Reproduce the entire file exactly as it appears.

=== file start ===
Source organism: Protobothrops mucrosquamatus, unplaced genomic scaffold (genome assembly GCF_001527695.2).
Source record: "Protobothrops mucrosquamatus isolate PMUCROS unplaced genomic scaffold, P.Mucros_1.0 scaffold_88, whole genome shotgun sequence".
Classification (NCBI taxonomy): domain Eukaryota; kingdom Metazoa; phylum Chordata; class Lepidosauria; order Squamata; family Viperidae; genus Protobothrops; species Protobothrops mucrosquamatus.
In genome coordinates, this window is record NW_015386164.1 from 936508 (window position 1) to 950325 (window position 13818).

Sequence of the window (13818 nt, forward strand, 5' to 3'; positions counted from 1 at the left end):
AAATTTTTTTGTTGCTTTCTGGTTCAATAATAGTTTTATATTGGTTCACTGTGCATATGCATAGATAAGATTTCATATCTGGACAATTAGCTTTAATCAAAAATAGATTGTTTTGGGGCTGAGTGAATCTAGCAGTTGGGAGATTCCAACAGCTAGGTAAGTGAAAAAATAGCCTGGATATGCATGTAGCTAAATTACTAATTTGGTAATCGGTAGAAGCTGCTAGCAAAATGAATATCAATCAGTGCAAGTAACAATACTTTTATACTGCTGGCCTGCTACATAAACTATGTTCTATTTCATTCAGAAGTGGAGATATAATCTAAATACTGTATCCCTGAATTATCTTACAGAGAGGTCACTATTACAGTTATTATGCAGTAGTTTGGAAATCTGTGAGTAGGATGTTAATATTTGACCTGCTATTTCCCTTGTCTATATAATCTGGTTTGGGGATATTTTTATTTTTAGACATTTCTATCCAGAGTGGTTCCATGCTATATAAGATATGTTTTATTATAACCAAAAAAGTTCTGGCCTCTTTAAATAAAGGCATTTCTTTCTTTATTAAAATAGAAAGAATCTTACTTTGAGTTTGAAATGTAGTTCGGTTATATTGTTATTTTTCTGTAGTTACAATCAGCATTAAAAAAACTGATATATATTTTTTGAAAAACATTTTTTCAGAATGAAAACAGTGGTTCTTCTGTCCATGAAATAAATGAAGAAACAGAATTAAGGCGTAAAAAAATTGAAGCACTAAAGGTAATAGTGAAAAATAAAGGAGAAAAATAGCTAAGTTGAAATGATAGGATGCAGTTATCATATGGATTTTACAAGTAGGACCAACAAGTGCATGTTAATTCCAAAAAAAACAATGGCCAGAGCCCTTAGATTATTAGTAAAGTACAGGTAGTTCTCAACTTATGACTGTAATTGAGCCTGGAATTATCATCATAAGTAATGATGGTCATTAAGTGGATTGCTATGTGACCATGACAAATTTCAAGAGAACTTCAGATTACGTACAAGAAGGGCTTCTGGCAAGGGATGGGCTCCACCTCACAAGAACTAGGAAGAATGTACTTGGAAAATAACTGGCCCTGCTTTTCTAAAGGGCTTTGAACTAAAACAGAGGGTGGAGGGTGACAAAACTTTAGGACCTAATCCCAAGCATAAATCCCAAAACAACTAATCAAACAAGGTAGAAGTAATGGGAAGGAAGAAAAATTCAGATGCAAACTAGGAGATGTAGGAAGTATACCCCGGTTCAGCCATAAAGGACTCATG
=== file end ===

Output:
Source organism: Protobothrops mucrosquamatus, unplaced genomic scaffold (genome assembly GCF_001527695.2).
Source record: "Protobothrops mucrosquamatus isolate PMUCROS unplaced genomic scaffold, P.Mucros_1.0 scaffold_88, whole genome shotgun sequence".
Classification (NCBI taxonomy): domain Eukaryota; kingdom Metazoa; phylum Chordata; class Lepidosauria; order Squamata; family Viperidae; genus Protobothrops; species Protobothrops mucrosquamatus.
In genome coordinates, this window is record NW_015386164.1 from 936508 (window position 1) to 950325 (window position 13818).

Sequence of the window (13818 nt, forward strand, 5' to 3'; positions counted from 1 at the left end):
AAATTTTTTTGTTGCTTTCTGGTTCAATAATAGTTTTATATTGGTTCACTGTGCATATGCATAGATAAGATTTCATATCTGGACAATTAGCTTTAATCAAAAATAGATTGTTTTGGGGCTGAGTGAATCTAGCAGTTGGGAGATTCCAACAGCTAGGTAAGTGAAAAAATAGCCTGGATATGCATGTAGCTAAATTACTAATTTGGTAATCGGTAGAAGCTGCTAGCAAAATGAATATCAATCAGTGCAAGTAACAATACTTTTATACTGCTGGCCTGCTACATAAACTATGTTCTATTTCATTCAGAAGTGGAGATATAATCTAAATACTGTATCCCTGAATTATCTTACAGAGAGGTCACTATTACAGTTATTATGCAGTAGTTTGGAAATCTGTGAGTAGGATGTTAATATTTGACCTGCTATTTCCCTTGTCTATATAATCTGGTTTGGGGATATTTTTATTTTTAGACATTTCTATCCAGAGTGGTTCCATGCTATATAAGATATGTTTTATTATAACCAAAAAAGTTCTGGCCTCTTTAAATAAAGGCATTTCTTTCTTTATTAAAATAGAAAGAATCTTACTTTGAGTTTGAAATGTAGTTCGGTTATATTGTTATTTTTCTGTAGTTACAATCAGCATTAAAAAAACTGATATATATTTTTTGAAAAACATTTTTTCAGAATGAAAACAGTGGTTCTTCTGTCCATGAAATAAATGAAGAAACAGAATTAAGGCGTAAAAAAATTGAAGCACTAAAGGTAATAGTGAAAAATAAAGGAGAAAAATAGCTAAGTTGAAATGATAGGATGCAGTTATCATATGGATTTTACAAGTAGGACCAACAAGTGCATGTTAATTCCAAAAAAAACAATGGCCAGAGCCCTTAGATTATTAGTAAAGTACAGGTAGTTCTCAACTTATGACTGTAATTGAGCCTGGAATTATCATCATAAGTAATGATGGTCATTAAGTGGATTGCTATGTGACCATGACAAATTTCAAGAGAACTTCAGATTACGTACAAGAAGGGCTTCTGGCAAGGGATGGGCTCCACCTCACAAGAACTAGGAAGAATGTACTTGGAAAATAACTGGCCCTGCTTTTCTAAAGGGCTTTGAACTAAAACAGAGGGTGGAGGGTGACAAAACTTTAGGACCTAATCCCAAGCATAAATCCCAAAACAACTAATCAAACAAGGTAGAAGTAATGGGAAGGAAGAAAAATTCAGATGCAAACTAGGAGATGTAGGAAGTATACCCCGGTTCAGCCATAAAGGACTCATG